Paper No. 14
Presentation Time: 9:00 AM-6:30 PM


FAN, Ziqian, Department of Earth and Environmental Science, Vanderbilt University, PMB 7137, 2301 Vanderbilt Place, Nashville, TN 37235, MILLER, Molly F., Department of Earth and Environmental Sciences, Vanderbilt University, PMB 351805, 2301 Vanderbilt Place, Nashville, TN 37235 and BOWSER, Samuel S., Wadsworth Center, New York State Department of Health, Albany, NY 12201,

Explorers Cove (EC) at the mouth of the ice-free Taylor Valley, Antarctica is covered by multi-year sea ice that typically only melts in a narrow shoreline zone during the summer. We investigated how sediment is transported from the sediment-rich Taylor Valley to the seafloor given that water is frozen for at least 10 months each year, and year-round some years. Two observed mechanisms are: 1) wind transport of sediment from the Taylor Valley to the sea-ice surface and subsequent downward flow to the sea floor via cracks; and 2) delivery of sediment to a delta built a small ephemeral stream fed by glacial meltwater, followed by transport to the seafloor by deltaic processes after melting of the grounded sea ice at the shore. Analysis of sediment accumulated in sediment traps deployed for one year and grain size analysis of subaerial (moraine, delta, delta platform, and supra-sea ice) sediment and of seafloor sediment from cores taken by divers in water <30 m deep were used to infer the dominant process.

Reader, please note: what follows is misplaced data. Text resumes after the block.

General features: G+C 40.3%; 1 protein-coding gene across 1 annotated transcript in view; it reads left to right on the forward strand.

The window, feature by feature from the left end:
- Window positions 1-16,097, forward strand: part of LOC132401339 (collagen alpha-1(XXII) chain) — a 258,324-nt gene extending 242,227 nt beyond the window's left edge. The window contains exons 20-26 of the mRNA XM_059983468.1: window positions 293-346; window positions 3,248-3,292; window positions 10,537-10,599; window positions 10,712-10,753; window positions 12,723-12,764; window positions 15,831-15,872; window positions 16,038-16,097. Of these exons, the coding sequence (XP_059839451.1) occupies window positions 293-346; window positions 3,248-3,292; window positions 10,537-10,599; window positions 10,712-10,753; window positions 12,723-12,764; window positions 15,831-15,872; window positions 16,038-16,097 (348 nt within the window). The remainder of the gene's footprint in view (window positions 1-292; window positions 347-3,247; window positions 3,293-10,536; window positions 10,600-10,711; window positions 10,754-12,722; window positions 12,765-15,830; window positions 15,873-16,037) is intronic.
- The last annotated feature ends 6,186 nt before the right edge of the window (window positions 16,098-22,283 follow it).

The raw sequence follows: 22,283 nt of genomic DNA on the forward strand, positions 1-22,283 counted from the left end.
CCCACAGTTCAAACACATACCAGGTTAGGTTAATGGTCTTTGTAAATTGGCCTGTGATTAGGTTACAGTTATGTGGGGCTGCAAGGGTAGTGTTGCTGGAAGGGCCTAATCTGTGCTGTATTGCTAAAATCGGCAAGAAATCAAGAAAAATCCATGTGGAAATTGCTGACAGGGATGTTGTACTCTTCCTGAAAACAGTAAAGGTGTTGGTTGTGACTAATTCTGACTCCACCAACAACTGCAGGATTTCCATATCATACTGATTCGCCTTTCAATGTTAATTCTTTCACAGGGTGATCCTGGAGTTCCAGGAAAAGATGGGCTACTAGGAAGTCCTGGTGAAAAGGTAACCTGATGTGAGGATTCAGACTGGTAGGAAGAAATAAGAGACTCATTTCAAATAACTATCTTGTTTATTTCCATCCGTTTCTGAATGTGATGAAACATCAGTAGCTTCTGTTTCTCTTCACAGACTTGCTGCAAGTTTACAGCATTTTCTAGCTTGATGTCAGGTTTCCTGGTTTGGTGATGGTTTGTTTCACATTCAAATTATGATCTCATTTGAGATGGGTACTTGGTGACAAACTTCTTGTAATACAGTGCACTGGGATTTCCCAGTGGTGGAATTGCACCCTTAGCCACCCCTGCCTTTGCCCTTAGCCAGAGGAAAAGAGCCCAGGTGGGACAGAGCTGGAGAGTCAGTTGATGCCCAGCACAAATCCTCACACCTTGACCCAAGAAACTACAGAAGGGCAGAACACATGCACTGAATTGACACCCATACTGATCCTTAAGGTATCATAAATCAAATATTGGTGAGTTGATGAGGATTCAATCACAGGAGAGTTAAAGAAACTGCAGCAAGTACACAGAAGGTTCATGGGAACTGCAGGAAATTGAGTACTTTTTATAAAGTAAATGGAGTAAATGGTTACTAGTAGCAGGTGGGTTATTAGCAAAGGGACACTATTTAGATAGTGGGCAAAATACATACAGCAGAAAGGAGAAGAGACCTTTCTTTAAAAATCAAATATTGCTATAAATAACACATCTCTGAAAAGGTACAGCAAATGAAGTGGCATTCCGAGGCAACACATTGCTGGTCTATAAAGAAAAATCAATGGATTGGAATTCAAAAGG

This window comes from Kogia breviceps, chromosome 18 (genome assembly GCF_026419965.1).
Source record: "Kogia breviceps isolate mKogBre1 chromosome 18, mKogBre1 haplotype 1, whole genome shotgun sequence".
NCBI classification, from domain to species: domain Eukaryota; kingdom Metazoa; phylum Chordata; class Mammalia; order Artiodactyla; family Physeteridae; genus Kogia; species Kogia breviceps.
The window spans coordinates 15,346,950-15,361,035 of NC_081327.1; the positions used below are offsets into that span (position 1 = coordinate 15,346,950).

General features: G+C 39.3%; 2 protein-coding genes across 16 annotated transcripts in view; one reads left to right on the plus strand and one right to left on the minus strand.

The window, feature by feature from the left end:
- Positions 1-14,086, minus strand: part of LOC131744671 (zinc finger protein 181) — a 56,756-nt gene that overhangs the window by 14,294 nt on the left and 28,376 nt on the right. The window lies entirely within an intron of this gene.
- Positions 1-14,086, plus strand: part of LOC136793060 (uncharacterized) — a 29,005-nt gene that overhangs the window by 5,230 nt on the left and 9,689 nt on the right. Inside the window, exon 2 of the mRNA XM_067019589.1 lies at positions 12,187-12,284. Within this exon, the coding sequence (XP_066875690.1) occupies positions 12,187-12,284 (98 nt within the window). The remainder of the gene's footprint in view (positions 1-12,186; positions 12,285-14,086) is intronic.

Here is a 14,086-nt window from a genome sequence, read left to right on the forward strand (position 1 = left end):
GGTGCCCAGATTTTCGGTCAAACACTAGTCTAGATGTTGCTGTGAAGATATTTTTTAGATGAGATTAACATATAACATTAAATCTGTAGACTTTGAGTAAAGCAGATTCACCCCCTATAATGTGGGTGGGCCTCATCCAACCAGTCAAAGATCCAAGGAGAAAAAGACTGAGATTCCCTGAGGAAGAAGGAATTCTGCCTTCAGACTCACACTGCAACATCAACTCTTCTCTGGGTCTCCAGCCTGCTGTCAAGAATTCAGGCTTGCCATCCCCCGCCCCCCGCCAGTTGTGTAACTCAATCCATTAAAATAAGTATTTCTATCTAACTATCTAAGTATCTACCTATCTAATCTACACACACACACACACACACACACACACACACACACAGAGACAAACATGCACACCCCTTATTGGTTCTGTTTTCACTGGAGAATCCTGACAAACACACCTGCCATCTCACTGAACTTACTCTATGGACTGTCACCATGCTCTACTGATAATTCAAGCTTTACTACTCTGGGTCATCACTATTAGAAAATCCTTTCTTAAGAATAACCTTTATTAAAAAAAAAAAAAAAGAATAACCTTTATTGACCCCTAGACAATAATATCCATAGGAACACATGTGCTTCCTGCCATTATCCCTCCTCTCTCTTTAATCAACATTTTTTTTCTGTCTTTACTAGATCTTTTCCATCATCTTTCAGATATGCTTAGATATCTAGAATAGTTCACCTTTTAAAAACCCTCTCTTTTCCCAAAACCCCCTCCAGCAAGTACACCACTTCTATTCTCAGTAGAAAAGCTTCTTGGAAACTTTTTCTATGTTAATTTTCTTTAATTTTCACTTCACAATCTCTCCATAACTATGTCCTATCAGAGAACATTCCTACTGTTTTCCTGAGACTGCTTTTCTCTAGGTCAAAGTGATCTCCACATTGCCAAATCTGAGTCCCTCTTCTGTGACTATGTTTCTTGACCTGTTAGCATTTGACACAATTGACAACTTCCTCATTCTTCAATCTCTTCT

Sand-sized sediment on the sea ice analyzed by the Malvern Mastersizer is coarser than sediment on the seafloor (sea ice median=311.51µm, mode=318.35µm, n=69; seafloor median =233.07µm, mode=242.56µm, n=394). However, grain size of delta sand and delta-platform sand is similar to that of on the sea floor sand. Sediment accumulation rates in traps on the subaqueous delta from < 4 m depth to ~ 25 m depth range from 4.09 cm/yr to 0.02 cm/yr over a horizontal distance of less than 100 m. Grain size of sediment in traps also decreased away from the shore. Textural similarity of seafloor and deltaic sand and high observed rate of sedimentation on the delta documents the importance of fluvial deltaic transport, at least during years when grounded shoreline ice melts sufficiently to allow sub-ice water flow. Downward flow through cracks of surpra-ice aeolian does occur, but the textural disparity between sea ice and sea floor sediment suggests that it is of secondary importance.